Since quite a while, the two beverage suppliers in Dubai (or “the few” in the UAE) are approaching the hotels for a so called “cash margin approach” when it comes to wine pricing. There are few reasons, why I am not a fan of their approach (not the approach overall).
- Both suppliers have quite high prices. One reason off course is the pretty high taxation of alcohol (as well as the method of taxation, as it takes the price of the beverage as basis) – but another reason is simply, that Dubai has a duopol and you simply don’t have options to buy your alcohol commercially anywhere else. Talking then about pricing seems just a bit… hypocrite.
- In their presentations, they are comparing several “pairs” of restaurants – their pricing and their sales – however even though the restaurants might have similar stats, you simply cannot compare individual restaurants. If it comes to statistics, the bigger the sample size, the more accurate – the smaller, the more inaccurate (or the creator can choose, what the statistic should proof – which isn’t an objective proof, due to obvious reasons).
- No analytical support or base. This is a bit more difficult to explain – but when I asked my contacts of the respective liquor company, if they could give me a function / formula to calculate the prices, they told me, that this is exactly the point, not to just blindly calculate it.
I respectfully (but also full-heartedly) disagree! If you cannot solve a problem analytically, it is probably not based on an adequate business model! Off course I wouldn’t blindly follow a certain formula, but use it as a rough guideline.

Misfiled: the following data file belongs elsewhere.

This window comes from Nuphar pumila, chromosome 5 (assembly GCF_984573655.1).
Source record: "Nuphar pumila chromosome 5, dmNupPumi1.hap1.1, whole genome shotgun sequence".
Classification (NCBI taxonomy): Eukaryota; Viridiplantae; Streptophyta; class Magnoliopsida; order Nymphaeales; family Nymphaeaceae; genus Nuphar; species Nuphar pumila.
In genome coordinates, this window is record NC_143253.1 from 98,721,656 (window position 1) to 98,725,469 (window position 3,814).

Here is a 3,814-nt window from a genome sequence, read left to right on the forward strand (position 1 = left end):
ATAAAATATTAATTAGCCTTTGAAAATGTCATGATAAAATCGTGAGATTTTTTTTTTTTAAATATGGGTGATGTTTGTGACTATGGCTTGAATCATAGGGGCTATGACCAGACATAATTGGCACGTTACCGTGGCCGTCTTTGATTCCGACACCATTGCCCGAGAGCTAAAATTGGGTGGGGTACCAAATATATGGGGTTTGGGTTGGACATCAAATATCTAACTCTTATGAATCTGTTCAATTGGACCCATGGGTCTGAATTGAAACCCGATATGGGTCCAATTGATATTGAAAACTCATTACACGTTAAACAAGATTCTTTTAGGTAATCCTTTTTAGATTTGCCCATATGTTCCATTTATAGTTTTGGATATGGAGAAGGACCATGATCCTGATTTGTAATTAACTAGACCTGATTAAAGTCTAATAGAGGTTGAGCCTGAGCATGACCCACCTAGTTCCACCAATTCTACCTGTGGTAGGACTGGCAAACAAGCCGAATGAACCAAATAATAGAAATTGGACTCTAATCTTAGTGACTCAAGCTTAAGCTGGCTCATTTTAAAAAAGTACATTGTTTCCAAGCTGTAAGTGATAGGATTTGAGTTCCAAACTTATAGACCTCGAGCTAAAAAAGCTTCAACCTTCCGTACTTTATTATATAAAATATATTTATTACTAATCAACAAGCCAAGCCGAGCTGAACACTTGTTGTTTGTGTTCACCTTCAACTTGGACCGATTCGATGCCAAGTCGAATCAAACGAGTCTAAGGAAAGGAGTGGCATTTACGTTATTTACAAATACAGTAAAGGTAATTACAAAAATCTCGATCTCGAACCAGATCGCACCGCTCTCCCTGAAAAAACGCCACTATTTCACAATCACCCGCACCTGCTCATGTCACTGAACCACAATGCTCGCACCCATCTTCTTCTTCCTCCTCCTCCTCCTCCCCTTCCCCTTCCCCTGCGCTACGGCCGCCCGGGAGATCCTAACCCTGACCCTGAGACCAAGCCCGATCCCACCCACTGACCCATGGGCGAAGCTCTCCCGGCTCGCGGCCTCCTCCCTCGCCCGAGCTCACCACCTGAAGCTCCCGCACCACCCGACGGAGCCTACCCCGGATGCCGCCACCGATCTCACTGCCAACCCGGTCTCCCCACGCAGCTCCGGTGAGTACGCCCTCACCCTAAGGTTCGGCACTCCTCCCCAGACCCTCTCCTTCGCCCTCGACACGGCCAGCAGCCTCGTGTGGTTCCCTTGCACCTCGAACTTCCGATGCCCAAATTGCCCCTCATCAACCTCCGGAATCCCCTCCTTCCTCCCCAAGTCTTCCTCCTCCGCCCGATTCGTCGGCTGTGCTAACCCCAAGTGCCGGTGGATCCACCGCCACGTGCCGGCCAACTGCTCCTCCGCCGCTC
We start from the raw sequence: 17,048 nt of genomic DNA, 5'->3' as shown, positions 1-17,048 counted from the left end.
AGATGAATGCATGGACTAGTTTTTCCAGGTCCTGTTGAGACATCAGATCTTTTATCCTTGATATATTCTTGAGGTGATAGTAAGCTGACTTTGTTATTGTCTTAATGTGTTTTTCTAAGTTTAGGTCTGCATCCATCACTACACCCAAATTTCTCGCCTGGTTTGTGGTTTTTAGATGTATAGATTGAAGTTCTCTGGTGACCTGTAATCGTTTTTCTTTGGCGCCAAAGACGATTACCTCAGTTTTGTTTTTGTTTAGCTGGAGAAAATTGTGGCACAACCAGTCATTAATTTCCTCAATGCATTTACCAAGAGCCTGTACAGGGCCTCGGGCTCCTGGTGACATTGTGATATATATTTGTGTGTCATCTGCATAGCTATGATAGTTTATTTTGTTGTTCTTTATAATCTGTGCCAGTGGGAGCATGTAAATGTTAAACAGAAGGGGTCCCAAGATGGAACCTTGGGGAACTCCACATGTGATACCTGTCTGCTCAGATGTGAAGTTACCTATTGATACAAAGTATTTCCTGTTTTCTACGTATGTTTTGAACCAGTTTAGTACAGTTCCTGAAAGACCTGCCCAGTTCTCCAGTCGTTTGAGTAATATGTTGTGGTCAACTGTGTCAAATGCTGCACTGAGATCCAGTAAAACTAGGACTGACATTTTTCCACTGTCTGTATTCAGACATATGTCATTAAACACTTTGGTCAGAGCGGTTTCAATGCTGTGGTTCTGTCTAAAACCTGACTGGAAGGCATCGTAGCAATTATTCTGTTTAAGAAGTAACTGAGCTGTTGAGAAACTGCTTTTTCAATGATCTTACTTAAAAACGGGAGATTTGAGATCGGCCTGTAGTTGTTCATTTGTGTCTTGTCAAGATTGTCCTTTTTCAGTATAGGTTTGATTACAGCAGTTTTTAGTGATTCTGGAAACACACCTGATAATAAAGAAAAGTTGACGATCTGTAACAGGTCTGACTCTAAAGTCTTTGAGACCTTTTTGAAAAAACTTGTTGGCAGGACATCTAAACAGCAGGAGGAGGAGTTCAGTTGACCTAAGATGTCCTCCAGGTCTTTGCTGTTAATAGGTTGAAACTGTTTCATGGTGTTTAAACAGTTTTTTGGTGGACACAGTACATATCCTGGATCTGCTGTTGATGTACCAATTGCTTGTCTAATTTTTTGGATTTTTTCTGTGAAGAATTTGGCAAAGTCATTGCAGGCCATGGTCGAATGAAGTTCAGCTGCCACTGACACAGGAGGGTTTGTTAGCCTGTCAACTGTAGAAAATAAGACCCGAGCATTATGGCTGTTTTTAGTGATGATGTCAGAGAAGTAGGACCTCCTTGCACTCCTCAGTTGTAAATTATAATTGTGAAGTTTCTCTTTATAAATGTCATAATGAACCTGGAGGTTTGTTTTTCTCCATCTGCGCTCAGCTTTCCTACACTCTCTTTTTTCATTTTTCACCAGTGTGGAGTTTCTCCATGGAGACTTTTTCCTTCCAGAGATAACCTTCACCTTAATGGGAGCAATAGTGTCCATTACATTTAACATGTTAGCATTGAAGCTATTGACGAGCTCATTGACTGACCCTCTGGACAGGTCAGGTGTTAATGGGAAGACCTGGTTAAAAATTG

Rest assured that it is really a tough thing, to create a formula, I am not a math geek, and found out, that really nobody in my surrounding is. On the other hand I feel, that if a supplier support this approach, that they should also invest into a proper analytical approach.
- It is a risky business: owners and owning companies are looking at the bottom line as well as the cost. It is not necessary, that they are tightly controlling every figure, but in case, that this approach doesn’t work (basically wine sales stay stagnant at lower prices – that means lower revenue and far higher cost), they won’t be very happy (rather the opposite). This is a high risk to take.
So – as said, it is not so much the concept I am against – it is an approach, you do have in a lot of countries and hotels. It is rather the execution, which leaves too many questions unanswered. When I was in hotel school, we learned to use a “mixed calculation” for beverage items (cheaper products will have a higher margin = a lower cost and more expensive items will have a lower margin = higher cost), which is similar to the cash margin approach – only that it is rather understated and doesn’t take “its mouth too full”.
Unfortunately we used “ranges” of prices and not a more complex (but more accurate) formula.
Because if it is the said cash margin, which should improve sales, you would also need to analyze the benefits and should have an analytical base – an app would be really cool!
What do you think? Would you agree? Do you have a formula for a mixed-calculation?
Please comment below!